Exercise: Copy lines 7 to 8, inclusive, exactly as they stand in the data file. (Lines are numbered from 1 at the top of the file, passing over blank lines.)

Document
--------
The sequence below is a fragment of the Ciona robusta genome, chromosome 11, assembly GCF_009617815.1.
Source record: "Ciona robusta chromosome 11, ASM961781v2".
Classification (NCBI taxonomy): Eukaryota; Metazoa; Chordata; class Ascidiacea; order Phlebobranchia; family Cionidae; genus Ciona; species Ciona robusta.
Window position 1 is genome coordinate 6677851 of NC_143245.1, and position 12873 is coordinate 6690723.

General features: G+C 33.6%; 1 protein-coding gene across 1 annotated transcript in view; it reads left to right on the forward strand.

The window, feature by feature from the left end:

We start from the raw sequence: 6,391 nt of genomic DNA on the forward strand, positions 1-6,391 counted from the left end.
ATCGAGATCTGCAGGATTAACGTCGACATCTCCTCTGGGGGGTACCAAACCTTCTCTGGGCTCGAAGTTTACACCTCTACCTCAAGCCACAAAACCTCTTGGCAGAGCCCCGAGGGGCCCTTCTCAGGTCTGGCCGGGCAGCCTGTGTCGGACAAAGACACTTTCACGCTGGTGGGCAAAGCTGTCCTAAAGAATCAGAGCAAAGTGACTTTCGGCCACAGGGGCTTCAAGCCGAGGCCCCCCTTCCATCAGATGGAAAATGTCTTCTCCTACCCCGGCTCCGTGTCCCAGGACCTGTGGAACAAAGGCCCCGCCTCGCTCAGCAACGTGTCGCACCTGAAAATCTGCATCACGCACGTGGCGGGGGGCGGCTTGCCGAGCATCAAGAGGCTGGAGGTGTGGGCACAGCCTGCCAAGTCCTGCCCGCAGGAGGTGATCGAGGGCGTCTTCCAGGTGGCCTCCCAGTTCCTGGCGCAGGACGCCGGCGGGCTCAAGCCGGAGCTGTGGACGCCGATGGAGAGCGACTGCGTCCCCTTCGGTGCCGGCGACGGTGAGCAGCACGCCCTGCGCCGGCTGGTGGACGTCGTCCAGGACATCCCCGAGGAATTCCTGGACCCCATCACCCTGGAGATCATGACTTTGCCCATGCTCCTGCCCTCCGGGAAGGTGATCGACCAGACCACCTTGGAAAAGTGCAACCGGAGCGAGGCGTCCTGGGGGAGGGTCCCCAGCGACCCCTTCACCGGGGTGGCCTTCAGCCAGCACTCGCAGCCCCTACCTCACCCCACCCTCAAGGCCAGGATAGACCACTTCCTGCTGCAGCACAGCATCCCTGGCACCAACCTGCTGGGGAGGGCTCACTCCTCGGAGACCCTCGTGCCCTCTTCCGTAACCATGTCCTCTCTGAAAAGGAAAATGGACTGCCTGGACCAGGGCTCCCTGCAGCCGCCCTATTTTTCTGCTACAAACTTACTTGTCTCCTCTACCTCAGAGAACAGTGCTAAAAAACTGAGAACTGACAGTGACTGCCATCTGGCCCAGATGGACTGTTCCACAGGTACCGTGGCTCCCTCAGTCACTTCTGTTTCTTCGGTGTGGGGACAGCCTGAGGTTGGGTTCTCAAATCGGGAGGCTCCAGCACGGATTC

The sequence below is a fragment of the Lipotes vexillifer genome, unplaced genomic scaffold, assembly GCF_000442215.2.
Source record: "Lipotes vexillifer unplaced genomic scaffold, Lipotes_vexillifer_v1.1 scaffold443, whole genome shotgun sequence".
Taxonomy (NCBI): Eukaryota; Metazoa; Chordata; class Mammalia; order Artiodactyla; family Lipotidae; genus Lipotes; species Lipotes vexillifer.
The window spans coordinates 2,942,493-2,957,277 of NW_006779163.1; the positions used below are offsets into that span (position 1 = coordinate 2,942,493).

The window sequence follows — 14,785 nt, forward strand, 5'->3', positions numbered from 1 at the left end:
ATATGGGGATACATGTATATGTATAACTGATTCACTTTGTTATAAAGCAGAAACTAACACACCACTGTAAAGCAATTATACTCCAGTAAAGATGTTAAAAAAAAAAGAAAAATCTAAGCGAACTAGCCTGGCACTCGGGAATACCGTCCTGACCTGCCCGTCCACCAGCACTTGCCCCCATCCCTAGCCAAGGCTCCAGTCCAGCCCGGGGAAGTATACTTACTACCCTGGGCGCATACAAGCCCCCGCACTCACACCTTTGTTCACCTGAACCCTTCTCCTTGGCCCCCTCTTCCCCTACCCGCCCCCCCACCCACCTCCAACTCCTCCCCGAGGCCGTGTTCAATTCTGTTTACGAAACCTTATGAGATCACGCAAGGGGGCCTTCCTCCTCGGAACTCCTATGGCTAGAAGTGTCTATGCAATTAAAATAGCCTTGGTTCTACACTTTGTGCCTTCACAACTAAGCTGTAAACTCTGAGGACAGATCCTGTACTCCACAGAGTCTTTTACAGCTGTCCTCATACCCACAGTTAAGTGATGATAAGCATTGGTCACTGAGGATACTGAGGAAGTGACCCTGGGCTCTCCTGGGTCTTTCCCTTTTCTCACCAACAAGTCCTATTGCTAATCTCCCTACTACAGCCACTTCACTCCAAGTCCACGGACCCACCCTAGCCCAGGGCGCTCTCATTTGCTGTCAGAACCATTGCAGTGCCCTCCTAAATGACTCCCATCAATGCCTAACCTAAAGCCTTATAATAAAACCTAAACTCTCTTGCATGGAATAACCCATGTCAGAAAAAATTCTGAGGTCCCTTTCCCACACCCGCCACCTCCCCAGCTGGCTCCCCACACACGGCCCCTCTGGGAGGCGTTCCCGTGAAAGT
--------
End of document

We start from the raw sequence: 6,391 nt of genomic DNA on the forward strand, positions 1-6,391 counted from the left end.
ATCGAGATCTGCAGGATTAACGTCGACATCTCCTCTGGGGGGTACCAAACCTTCTCTGGGCTCGAAGTTTACACCTCTACCTCAAGCCACAAAACCTCTTGGCAGAGCCCCGAGGGGCCCTTCTCAGGTCTGGCCGGGCAGCCTGTGTCGGACAAAGACACTTTCACGCTGGTGGGCAAAGCTGTCCTAAAGAATCAGAGCAAAGTGACTTTCGGCCACAGGGGCTTCAAGCCGAGGCCCCCCTTCCATCAGATGGAAAATGTCTTCTCCTACCCCGGCTCCGTGTCCCAGGACCTGTGGAACAAAGGCCCCGCCTCGCTCAGCAACGTGTCGCACCTGAAAATCTGCATCACGCACGTGGCGGGGGGCGGCTTGCCGAGCATCAAGAGGCTGGAGGTGTGGGCACAGCCTGCCAAGTCCTGCCCGCAGGAGGTGATCGAGGGCGTCTTCCAGGTGGCCTCCCAGTTCCTGGCGCAGGACGCCGGCGGGCTCAAGCCGGAGCTGTGGACGCCGATGGAGAGCGACTGCGTCCCCTTCGGTGCCGGCGACGGTGAGCAGCACGCCCTGCGCCGGCTGGTGGACGTCGTCCAGGACATCCCCGAGGAATTCCTGGACCCCATCACCCTGGAGATCATGACTTTGCCCATGCTCCTGCCCTCCGGGAAGGTGATCGACCAGACCACCTTGGAAAAGTGCAACCGGAGCGAGGCGTCCTGGGGGAGGGTCCCCAGCGACCCCTTCACCGGGGTGGCCTTCAGCCAGCACTCGCAGCCCCTACCTCACCCCACCCTCAAGGCCAGGATAGACCACTTCCTGCTGCAGCACAGCATCCCTGGCACCAACCTGCTGGGGAGGGCTCACTCCTCGGAGACCCTCGTGCCCTCTTCCGTAACCATGTCCTCTCTGAAAAGGAAAATGGACTGCCTGGACCAGGGCTCCCTGCAGCCGCCCTATTTTTCTGCTACAAACTTACTTGTCTCCTCTACCTCAGAGAACAGTGCTAAAAAACTGAGAACTGACAGTGACTGCCATCTGGCCCAGATGGACTGTTCCACAGGTACCGTGGCTCCCTCAGTCACTTCTGTTTCTTCGGTGTGGGGACAGCCTGAGGTTGGGTTCTCAAATCGGGAGGCTCCAGCACGGATTC